My tips or proposals
Try to make an analysis of the whole picture including the factors previously mentioned. Don’t forget also that people prefer vendors or companies from their own country. More even, if your developers work in your local office they can offer local support that you can’t provide outside of your country.
For example, a German vendor would like to expand to Middle East territories. Then you need to understand how the culture and people work and cooperate there. In Germany, the customer may not ask you for an aggressive discount. However, if you don’t offer this to a Middle East customer or partner, they may feel offended and never work with you.
Let’s go to one real example, you are a polish vendor and your main product is a competitor of Cisco. Let’s call your product “AGD” and your target country “Italy“
AGD is more competitive from the technical or price side than Cisco. However, your brand is not well recognized.
Are you building your brand in parallel to your product?
The IT Startups very often make all the efforts on the product side and they forget to build the brand in parallel. The main reasons are coming from the technical side and not the commercial side.
When the brand is not well recognized, the customer experience insecurity and risky cause they are the first customers.
Most common cases: The customer won’t listen to you for a first introduction, it will be a thug way to get the PoC and in the last step get to the order.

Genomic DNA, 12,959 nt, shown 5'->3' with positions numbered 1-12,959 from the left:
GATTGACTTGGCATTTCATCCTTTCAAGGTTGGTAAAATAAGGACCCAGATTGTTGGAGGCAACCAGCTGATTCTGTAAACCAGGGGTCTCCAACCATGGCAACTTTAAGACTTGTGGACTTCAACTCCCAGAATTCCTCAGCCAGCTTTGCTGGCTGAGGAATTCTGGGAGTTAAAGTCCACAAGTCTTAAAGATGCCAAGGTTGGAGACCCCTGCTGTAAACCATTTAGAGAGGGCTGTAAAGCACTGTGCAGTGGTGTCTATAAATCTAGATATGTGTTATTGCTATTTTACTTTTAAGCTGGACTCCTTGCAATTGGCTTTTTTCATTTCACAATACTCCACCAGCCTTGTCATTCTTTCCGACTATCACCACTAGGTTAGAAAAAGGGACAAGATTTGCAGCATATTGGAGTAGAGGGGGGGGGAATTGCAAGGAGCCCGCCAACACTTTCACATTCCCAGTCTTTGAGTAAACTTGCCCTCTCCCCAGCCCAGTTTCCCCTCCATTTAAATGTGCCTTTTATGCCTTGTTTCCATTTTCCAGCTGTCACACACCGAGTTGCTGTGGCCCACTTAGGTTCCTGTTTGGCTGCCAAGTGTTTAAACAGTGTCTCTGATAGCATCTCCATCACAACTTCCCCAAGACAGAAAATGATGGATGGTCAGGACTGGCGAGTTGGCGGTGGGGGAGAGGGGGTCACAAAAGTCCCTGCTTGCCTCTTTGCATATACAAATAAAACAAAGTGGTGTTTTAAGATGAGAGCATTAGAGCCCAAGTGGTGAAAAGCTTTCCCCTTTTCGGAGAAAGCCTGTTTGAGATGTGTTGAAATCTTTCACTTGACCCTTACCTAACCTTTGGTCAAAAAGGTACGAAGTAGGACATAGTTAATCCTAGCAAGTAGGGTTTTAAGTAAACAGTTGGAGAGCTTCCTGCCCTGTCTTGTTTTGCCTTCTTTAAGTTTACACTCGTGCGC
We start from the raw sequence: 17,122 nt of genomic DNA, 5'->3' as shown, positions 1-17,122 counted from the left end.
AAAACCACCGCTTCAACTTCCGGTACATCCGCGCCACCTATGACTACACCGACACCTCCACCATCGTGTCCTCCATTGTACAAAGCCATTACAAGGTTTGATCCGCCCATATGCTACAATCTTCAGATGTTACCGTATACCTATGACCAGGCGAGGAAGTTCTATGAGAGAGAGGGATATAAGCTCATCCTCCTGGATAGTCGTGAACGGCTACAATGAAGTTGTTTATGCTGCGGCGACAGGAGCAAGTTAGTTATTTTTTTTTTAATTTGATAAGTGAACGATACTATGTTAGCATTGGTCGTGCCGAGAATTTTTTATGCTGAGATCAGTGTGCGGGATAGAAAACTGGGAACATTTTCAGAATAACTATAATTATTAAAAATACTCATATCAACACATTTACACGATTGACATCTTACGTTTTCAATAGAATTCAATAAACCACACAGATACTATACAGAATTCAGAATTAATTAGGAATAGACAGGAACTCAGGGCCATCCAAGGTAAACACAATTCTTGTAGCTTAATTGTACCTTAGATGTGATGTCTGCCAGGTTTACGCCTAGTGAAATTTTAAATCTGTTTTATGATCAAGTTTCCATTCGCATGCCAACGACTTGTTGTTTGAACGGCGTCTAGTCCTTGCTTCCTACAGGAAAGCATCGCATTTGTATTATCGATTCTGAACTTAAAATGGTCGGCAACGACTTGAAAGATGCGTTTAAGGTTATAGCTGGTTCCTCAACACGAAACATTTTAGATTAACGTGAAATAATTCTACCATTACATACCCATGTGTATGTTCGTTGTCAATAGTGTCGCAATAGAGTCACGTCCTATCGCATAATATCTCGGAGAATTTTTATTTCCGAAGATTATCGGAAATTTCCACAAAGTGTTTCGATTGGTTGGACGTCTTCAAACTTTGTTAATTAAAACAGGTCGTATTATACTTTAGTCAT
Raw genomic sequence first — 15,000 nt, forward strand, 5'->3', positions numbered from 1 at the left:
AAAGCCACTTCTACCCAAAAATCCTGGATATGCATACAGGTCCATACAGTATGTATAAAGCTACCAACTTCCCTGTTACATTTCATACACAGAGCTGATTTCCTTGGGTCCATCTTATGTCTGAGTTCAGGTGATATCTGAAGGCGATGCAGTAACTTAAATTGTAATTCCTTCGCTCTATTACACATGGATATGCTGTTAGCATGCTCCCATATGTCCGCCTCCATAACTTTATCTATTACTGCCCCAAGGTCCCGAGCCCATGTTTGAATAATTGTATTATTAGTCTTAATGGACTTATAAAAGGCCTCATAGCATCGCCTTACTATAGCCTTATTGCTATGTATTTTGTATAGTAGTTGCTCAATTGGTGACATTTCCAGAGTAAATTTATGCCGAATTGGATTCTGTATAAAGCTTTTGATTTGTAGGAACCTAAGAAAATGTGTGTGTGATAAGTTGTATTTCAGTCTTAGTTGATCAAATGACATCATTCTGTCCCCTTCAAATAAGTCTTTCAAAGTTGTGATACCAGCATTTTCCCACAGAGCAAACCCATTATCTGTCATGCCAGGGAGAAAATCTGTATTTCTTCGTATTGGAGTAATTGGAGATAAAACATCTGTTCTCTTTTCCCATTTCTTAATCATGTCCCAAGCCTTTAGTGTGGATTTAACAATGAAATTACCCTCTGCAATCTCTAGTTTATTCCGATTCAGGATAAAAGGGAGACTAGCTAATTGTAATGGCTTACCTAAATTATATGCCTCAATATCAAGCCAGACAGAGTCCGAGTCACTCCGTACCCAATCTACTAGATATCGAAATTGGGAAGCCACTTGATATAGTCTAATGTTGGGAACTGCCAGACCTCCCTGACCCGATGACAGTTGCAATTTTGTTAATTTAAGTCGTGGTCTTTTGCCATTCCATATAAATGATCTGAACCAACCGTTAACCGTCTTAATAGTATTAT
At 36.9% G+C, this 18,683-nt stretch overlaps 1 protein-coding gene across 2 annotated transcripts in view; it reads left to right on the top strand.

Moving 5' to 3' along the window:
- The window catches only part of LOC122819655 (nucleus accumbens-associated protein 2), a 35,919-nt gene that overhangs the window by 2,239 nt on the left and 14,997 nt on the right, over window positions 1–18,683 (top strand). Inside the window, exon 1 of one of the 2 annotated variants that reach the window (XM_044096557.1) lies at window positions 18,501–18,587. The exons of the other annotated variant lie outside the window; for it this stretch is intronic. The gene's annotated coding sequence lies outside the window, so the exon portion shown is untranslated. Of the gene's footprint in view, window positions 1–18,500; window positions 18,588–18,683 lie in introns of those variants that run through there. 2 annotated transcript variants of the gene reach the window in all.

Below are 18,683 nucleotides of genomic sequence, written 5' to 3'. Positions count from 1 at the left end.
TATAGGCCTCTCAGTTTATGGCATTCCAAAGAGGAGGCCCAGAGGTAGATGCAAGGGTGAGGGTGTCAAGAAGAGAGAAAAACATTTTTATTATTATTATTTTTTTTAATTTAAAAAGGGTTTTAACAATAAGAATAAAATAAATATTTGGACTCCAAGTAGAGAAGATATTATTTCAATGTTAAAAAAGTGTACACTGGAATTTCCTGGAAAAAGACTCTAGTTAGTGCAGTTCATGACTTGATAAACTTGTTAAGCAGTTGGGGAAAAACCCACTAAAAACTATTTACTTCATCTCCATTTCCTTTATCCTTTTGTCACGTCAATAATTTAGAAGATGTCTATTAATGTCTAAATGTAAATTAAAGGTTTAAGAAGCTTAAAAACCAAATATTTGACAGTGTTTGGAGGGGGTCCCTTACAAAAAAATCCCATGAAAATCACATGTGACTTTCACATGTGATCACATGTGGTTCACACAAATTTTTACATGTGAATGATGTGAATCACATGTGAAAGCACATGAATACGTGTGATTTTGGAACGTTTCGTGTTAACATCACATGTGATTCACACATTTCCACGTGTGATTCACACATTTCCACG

First of all, make an analysis of the potential impact of the brand in your customers in order to decide how much efforts makes there.
Second, make also an analysis of the branding. You can ask yourself the following questions:
- Can I achieve my target online by SEO, PPC campaigns or google ads?
- Does it make sense to make more efforts by traditional events?
- Should I invest in a local person to bring the relationships with partners and customers?
- Which of the previous cases should I put the priority?
The third most common mistake is related to the needs of the local market.
You have great product to cover some specific needs. These needs are not covered by anyone else or almost any competitor. However, does it exists a market for this gap?
In order to make this very easy to understand, I will give you this example.
Example: Trying to sell Gucci in Congo.
You are going to be the first one arriving to the local country, so you may think that there is a huge potential to create a monopoly. However, you are trying to sell luxury in a country where the people don’t have resources for basic survival.
If you apply this to technology vendors, it happens the same. You would like to sell a very specific technology in order to cover very specific needs. The main problem is on the buyer side. The buyers have not covered yet their basic technology needs.
Just before you invest in a new country, you can use yourself the following questions:
- Does it exist a market for your technology?
- Are the companies ready for buying such technology?
- Does it make sense to invest there or in other territories?
As I mentioned at point 3 of Copy and Paste the local model. It is relevant to understand how it works the business and sales in the local countries.
There are two parts that make a buyer buy your products and not others: The logical and the emotional thinking. The relevant one for this point is the Emotional, it means the relationship and feelings you are creating with your buyer.